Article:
When you work in retail, the holiday season is a busy time. Our bookshop gets flooded with gift-giving inquiries about various out-of-print titles, last-minute shoppers and daily trips to the post office to mail gift packages. Our eldest daughter was busy with her part-time jobs too, so all we wanted to do was collapse into a heap on Christmas Eve night, enjoy a lovely supper (cooked by the younger daughter elf as her present to us all) and then veg out with books, movies and Scrabble.
Watching my girls open their presents after we finally got THEM awakened (what a reversal from when they were tots!) and then cooking up some special treats has always been my special pleasure on Christmas Day, but since last year, I must admit I am finding another highlight to be the Crazy Mug contest that Dan and I engage in. This Second Annual Crazy Mug contest featured the two ugliest/craziest/weirdest mugs that we could find during the course of a year's bookhunting. We scoured the wilds of upstate New York, Vermont, Massachusetts and environs all throughout 2011 and I thought for sure that my entry on the left, "This Spud's For You!", a strange souvenir of Idaho with vaguely R. Crumb-esque grinning potato people, would claim the prize.
But alas, my better half once again took the top honors with his cutesy, pipe-chomping fisherman tankard, judged by all present to garner the coveted Crazy Mug Contest. Last year's winner, "Smashed Again", however, still remains the Craziest Mug of all time, and has a place of honor in my kitchen holding my collection of measuring spoons. I will perhaps extend my mug hunting throughout 2012 to more regions so as to try to capture the Crazy Mug crown next Christmas morning.
Enough tomfoolery. Let's talk about some great food here at The Crispy Cook.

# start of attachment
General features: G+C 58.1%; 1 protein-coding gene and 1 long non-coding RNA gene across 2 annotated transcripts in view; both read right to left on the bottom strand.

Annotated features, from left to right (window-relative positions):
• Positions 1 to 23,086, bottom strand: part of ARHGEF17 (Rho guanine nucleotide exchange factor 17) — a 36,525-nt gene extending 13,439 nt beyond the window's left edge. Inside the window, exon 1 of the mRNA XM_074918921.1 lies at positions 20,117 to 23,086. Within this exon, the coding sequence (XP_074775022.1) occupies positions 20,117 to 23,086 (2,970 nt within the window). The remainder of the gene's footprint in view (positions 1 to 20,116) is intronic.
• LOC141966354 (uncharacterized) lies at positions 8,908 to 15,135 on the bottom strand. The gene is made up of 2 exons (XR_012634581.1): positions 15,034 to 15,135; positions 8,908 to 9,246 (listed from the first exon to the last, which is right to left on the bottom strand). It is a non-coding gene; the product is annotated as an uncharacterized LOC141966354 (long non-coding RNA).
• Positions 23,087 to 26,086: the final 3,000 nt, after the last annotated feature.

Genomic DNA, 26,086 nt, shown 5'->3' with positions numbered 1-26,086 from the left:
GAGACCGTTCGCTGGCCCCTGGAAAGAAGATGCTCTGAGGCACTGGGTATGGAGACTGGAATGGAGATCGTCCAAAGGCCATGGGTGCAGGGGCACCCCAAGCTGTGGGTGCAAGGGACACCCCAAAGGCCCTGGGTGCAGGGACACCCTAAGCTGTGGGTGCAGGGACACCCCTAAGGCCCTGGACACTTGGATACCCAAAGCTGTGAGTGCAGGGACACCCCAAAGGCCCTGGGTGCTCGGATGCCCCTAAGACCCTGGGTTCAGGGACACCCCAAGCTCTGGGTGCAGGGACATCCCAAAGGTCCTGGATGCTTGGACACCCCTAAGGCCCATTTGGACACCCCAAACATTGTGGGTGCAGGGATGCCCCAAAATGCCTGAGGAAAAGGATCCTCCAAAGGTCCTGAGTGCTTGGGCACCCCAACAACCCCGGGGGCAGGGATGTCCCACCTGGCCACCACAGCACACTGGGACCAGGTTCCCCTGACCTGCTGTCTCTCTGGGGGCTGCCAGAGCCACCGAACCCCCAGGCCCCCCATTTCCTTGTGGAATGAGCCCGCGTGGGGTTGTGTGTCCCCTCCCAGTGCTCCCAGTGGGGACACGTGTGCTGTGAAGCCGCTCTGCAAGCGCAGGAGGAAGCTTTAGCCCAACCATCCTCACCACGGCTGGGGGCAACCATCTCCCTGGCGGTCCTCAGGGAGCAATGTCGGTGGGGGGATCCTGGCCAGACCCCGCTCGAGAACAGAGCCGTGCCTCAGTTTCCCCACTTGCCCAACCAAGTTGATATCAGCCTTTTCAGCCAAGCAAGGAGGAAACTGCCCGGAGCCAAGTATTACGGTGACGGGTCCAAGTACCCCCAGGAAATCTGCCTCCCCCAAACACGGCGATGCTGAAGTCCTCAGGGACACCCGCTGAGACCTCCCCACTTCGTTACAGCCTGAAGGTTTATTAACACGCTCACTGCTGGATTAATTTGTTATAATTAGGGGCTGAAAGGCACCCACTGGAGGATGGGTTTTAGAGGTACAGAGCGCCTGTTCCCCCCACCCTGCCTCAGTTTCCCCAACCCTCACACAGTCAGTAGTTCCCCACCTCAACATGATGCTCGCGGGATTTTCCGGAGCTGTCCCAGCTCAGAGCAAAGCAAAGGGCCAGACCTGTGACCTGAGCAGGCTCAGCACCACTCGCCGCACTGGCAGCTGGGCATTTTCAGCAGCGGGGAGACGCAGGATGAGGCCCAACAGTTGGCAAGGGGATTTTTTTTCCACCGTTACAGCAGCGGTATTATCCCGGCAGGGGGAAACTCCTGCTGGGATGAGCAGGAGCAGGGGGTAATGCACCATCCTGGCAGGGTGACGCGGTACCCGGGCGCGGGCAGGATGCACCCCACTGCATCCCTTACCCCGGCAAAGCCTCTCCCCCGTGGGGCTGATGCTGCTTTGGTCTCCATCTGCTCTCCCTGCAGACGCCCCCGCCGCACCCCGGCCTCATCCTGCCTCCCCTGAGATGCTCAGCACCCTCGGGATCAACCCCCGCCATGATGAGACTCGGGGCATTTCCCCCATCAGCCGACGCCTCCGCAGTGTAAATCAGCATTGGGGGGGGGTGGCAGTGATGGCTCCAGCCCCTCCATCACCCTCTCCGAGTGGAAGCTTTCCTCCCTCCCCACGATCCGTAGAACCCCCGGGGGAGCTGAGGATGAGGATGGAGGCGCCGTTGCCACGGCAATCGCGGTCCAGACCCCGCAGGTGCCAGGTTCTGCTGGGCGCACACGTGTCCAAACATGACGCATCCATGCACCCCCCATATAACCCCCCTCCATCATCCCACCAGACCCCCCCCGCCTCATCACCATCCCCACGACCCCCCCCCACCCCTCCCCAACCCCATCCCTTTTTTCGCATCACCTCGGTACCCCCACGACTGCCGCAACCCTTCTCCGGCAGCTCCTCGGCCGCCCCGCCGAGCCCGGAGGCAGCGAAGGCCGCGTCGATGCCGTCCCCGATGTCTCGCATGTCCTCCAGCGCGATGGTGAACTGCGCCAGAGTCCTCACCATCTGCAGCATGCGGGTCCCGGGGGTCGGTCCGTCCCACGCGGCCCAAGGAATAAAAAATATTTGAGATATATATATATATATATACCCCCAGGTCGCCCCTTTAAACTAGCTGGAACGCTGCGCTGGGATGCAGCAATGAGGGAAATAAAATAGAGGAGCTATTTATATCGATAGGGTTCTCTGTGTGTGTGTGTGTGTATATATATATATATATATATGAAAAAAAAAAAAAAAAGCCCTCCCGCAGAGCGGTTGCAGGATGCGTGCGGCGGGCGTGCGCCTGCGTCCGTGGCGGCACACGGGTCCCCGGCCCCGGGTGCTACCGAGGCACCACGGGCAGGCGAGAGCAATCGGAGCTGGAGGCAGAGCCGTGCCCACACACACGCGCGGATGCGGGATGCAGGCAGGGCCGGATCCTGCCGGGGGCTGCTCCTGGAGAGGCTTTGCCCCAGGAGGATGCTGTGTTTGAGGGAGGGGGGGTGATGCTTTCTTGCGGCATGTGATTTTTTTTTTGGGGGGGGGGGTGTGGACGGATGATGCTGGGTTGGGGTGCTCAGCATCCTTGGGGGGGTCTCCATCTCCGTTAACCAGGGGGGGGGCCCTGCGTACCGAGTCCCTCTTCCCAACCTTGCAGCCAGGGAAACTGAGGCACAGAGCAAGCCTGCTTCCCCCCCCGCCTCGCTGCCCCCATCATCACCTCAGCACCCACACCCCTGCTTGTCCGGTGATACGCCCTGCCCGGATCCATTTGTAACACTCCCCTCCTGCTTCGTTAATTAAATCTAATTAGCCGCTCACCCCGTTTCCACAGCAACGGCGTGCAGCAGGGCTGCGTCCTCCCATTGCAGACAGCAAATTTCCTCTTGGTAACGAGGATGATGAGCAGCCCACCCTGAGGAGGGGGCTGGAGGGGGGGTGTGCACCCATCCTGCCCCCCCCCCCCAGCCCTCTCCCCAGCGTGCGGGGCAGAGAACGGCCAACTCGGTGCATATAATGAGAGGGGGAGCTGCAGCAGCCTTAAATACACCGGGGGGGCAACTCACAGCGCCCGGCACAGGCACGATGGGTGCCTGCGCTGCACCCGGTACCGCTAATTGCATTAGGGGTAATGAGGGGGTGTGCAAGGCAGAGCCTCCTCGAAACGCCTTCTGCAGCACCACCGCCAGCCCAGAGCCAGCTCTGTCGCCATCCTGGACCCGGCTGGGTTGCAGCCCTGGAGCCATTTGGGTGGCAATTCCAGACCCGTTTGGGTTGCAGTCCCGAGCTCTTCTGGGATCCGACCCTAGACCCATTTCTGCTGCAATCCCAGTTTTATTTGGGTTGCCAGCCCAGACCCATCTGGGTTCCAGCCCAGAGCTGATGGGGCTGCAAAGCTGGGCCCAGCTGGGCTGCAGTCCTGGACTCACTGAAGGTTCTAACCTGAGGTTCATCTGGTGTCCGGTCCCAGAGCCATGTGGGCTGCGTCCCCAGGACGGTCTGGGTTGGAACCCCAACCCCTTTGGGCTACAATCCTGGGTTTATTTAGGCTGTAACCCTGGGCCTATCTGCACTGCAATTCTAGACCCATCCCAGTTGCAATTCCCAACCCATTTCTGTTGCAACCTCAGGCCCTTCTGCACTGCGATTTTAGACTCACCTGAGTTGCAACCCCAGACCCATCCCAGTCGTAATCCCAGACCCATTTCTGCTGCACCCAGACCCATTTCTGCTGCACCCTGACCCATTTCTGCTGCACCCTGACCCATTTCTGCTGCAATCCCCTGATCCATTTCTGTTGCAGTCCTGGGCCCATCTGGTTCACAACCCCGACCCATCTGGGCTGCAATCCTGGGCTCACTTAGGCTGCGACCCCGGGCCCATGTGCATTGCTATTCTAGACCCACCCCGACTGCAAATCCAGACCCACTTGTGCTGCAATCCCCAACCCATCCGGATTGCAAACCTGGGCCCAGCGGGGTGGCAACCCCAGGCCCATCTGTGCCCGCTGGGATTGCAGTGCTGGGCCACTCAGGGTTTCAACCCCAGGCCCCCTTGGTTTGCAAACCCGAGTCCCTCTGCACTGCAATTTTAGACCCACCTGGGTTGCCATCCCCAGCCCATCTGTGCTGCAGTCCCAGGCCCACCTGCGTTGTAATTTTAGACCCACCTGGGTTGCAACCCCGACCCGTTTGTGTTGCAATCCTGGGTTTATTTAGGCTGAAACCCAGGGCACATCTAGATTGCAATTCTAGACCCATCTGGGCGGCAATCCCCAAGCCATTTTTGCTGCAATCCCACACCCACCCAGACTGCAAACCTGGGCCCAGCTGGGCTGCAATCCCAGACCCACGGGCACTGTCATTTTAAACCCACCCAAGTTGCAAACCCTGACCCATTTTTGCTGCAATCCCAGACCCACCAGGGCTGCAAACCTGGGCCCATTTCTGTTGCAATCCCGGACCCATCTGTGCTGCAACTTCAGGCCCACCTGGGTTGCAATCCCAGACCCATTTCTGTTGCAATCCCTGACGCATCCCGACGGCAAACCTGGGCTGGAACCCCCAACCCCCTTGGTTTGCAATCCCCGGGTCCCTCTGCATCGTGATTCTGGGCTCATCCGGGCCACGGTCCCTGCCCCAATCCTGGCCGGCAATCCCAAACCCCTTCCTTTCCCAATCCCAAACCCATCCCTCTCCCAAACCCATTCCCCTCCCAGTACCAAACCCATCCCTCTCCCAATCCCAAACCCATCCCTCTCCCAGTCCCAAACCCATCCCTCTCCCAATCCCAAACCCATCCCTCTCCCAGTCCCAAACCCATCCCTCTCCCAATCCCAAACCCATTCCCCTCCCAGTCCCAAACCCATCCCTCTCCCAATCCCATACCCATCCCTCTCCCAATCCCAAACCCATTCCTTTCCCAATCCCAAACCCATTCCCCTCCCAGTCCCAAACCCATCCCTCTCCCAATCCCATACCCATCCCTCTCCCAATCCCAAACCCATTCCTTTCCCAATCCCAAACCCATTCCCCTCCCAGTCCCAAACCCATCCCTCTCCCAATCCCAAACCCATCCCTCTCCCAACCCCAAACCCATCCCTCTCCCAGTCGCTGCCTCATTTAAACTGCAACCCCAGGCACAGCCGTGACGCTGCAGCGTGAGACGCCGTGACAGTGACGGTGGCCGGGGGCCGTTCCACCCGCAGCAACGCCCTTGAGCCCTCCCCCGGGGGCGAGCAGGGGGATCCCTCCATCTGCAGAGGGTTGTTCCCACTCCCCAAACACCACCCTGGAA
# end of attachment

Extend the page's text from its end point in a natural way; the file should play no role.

I am honored to note that I am the featured poster on Trufflehead.com this week with my observations about a terrific recipe for Escarole with Garlic and Hot Pepper. Trufflehead is an Iphone and Ipad app that was started by Deborah Chud, a medical doctor and excellent cook, who is on a mission to get us all to cook healthier, delicious meals. You can download a free e-book with five Trufflehead recipes to explore yourself at the site. It was with pleasure that I test drove her escarole recipe (and another for a wonderful citrus-infused Sesame Slaw), because we love escarole in our house.
Escarole is a wonderful, slightly bitter green, that most people may be familiar with eating raw in salads, but which becomes meltingly tender when cooked. Italians have many recipes for braised and sauteed escarole and it is a traditional ingredient in Greens and Beans and Italian Wedding Soup. We love escarole so much that it is a regular part of our home garden. It's easy to grow, but it is the one vegetable that invites slugs into our usually very dry, sandy soil, garden environment. Escarole grows thickly at the base, so between the slug issue and the many grains of sand that hide in its crevasses, this vegetable requires thorough rinsing and several soaks before it's ready for the cooking pot.
If I had a greenhouse windowsill I would grow some escarole alongside some basil, parsley and chives for my winter meals, but instead, I buy escarole at the supermarket (overpriced and of much sadder quality than my home supplies!) to give us a little green tonic in the winter.
**Don't forget that there are still a few days left in my Red Pack Tomatoes giveaway (a cool tin filled with tomatoes and kitchen gadgets) so feel free to enter that by leaving a comment back on this previous post by Jan. 2nd at midnight.
Enjoy the rest of the year!